F Major Scale on Guitar

A Complete Guide to the F Major Scale on Guitar

Scales can be seen as the building block to most musical ideas, whether it is a written melody or improvisation. If you start studying music theory, you will certainly come across a variety of scales that you should understand and be able to apply in a musical context. This F Major Guitar Scale guide goes in-depth about the F Major scale on the guitar. Aside from all the most important theory aspects, you will also have access to fretboard diagrams, scale patterns, and useful advice on how to study them properly.

Practicing scales on any musical instrument is not the activity that people look forward to doing when they first decide to learn one, but they are well worth the time investment.

Having a large catalog of choices when writing or improvising music will allow you to compose more interesting music since you are aware of all options that are available to you.

Achieving this kind of proficiency takes a lot of time and effort, but with a practice routine focused on memorizing the guitar’s fretboard and applying new concepts in real-life scenarios, you can progress much faster than you think!

In any case, while you’re learning this scale, keep in mind that the scale patterns on the guitar are movable. By shifting your fretting hand up and down the neck, you can play different scales with the same finger pattern.

The F Major Scale – Notes and General Knowledge

Just like any other major scale, the F Major scale follows a specific “formula,” which refers to the intervals between each scale degree (each note).

This formula, independently of the key center, can be represented like this:

  • W; W; H; W; W; W; H.

(W=whole tone; H=semitone)

Basically, this means that every note is at a distance of one whole tone (two semitones, or a major second) from the next one, apart from the intervals between the 3rd/4th degrees and between the 7th/1st degree of the scale.

The major scale can also be represented numerically like this: “1, 2, 3, 4, 5, 6, 7”, which means that every interval is major (second, third, sixth, and seventh) or perfect (fourths and fifths).

By applying this logic to the key of F Major, we obtain the following scale:

  • F (Root)
  • G (Major Second)
  • A (Major Third)
  • Bb (Perfect Fourth)
  • C (Perfect Fifth)
  • D (Major Sixth)
  • E (Major Seventh)

Notice that every note is one whole tone away from the next one, except for the notes A/Bb and E/F (3rd/4th and 7th/1st degrees of the scale).

If you write it down on a staff, the F Major scale looks like this:

Since all notes in F Major are natural except for Bb, this is one of the best scales to start practicing your sight-reading.

To know which notes are sharp or flat in any key center (also called accidentals), you can use a tool called Circle of Fifths.

The Circle of Fifths is a visual representation of all 12 major keys, and their relative minor keys, and the relationship they have with each other.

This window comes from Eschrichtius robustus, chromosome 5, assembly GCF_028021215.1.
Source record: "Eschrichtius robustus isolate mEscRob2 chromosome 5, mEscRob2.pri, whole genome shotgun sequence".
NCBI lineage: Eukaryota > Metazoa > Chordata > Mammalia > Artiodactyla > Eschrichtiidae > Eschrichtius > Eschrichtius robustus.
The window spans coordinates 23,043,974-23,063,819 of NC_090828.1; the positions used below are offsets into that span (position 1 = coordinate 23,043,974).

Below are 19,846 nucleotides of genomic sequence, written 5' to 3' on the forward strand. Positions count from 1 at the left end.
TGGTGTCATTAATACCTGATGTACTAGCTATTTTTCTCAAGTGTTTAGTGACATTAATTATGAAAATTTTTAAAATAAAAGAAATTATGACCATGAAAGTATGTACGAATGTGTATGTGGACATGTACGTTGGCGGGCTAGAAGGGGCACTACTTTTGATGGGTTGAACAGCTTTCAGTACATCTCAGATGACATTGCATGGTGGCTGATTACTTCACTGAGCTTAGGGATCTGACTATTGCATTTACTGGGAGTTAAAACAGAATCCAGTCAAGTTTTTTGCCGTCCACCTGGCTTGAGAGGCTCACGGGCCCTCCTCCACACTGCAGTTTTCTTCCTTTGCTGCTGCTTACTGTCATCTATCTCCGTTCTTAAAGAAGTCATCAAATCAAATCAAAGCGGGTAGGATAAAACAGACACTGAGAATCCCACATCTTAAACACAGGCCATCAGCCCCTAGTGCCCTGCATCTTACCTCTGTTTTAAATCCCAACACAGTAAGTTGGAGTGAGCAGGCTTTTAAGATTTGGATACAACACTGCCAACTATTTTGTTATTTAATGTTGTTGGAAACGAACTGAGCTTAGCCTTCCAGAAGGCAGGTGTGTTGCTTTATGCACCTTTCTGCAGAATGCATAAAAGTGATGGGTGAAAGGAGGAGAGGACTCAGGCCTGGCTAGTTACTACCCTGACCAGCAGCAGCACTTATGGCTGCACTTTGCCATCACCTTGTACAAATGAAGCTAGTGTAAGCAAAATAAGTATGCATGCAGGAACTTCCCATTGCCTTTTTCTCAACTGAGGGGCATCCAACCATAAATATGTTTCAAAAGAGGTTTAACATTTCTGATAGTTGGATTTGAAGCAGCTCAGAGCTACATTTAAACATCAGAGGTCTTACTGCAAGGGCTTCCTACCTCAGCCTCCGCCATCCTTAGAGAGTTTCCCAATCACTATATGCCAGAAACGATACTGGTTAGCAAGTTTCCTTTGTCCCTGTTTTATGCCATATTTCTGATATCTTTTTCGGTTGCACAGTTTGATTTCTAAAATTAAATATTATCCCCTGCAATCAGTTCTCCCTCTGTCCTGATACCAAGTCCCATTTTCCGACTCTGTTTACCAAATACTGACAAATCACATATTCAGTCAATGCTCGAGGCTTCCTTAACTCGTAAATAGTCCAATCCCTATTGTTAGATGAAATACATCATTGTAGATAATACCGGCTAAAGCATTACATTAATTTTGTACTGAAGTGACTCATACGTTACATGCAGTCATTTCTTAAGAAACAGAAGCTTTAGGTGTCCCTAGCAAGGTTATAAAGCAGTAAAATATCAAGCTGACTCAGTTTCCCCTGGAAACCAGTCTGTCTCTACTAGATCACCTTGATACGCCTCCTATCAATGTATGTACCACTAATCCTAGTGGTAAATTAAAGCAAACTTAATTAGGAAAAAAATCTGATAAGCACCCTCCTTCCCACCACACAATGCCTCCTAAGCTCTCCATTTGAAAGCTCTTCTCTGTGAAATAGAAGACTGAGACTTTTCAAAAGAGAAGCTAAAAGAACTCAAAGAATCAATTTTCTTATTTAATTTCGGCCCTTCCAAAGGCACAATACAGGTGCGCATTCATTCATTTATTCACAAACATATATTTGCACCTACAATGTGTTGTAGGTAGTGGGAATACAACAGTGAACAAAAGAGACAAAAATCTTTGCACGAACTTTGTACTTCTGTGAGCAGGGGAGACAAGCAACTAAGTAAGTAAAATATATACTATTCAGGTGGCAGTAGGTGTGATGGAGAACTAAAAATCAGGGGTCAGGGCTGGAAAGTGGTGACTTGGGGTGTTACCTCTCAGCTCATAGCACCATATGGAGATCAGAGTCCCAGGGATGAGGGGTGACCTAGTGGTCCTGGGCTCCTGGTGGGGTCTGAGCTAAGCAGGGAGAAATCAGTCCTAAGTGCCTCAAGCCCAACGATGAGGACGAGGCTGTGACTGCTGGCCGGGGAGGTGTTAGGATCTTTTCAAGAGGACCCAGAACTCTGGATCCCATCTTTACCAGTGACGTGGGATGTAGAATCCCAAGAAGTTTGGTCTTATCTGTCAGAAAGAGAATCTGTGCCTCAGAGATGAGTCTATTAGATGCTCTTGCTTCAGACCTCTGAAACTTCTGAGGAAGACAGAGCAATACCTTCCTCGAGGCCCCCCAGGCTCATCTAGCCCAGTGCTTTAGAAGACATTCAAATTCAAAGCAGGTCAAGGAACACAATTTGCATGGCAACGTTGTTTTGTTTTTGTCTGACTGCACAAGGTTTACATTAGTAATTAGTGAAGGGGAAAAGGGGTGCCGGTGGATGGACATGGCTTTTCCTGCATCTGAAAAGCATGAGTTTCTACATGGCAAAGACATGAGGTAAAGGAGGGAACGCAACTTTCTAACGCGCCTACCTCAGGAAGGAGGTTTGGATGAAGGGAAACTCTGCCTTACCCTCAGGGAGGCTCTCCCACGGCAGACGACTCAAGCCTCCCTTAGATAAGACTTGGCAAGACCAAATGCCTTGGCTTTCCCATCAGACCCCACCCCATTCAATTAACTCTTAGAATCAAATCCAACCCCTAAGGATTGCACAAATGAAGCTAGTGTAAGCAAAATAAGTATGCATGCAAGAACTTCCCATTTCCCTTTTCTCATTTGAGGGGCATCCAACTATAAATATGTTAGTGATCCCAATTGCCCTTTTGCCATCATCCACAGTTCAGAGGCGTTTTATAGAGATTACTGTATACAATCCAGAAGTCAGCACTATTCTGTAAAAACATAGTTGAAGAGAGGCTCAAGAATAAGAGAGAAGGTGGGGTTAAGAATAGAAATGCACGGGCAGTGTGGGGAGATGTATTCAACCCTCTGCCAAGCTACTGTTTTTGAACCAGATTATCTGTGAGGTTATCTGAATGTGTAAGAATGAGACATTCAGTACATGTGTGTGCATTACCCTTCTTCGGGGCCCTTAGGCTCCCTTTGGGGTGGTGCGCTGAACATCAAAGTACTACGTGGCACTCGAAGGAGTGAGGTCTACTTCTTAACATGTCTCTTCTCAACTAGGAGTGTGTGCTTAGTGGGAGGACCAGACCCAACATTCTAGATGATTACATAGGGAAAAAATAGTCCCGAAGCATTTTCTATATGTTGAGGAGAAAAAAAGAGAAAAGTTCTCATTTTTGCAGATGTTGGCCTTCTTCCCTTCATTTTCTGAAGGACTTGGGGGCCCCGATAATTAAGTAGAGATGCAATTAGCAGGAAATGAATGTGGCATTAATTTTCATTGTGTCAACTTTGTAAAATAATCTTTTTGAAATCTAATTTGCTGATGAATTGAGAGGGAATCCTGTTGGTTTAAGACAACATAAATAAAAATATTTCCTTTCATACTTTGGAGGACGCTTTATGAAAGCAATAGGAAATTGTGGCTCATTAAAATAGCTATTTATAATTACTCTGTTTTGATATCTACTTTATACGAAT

You can find a Circle of Fifths below:

This circle informs you about the accidentals of every key.

You start at the top, in C Major (no accidentals), and each time you move clockwise, you go up a perfect fifth and add one sharp to the key signature.

Whenever you move counterclockwise, you add a flat, and you’re going down a perfect fourth (this is the reason why this can also be called the Circle of Fourths).

Whenever you add a sharp, you must follow the following order, which is:

  • F, C, G, D, A, E, B

When you add a flat, you add them in the opposite order:

  • B, E, A, D, G, C, F

Since you only move once counterclockwise from C Major to get to F Major, you only add a Bb to the key signature.

Adding sharps and flats accordingly to the Circle of Fifths ensures that the corresponding major scale always respects the intervallic distance described at the beginning of this section.

The F Major Scale and its Relative Minor Scale: D Minor

If you take a closer look at the Circle of Fifths, you’ll see that the major keys are on the outer side of the circle, and the keys on the inner side are their relative minor keys.

A relative minor key shares the same set of notes as its major counterpart, but they are centered around a different root note. Obviously, one is major, and the other is minor.

In the case of F Major, you can see that its relative minor key is D minor.

You will always find a relative minor scale, either one major sixth above a major key (9 semitones) or one minor third (3 semitones) below it.

D is the major sixth of F, so it is its relative minor scale.

This tells us that its notes are:

  • D (Root)
  • E (Major Second)
  • F (Minor Third)
  • G (Perfect Fourth)
  • A (Perfect Fifth)
  • Bb (Minor Sixth)
  • C (Minor Seventh)

In comparison to the major scale, the natural minor scale can be represented numerically with “1, 2, b3, 4, 5, b6, b7”.

This is because the natural minor scale has the 3rd, 6th, and 7th degrees flattened.

You can find the D minor scale written on a staff below. You can see how it uses the same set of notes as F Major, but the key center is D instead of F.

The F Major Scale on the Guitar’s Fretboard

The fretboard diagram found below is a representation of the F Major Scale on the guitar.

You can use it as a reference for when you are practicing it or when you need to confirm where a certain note is located.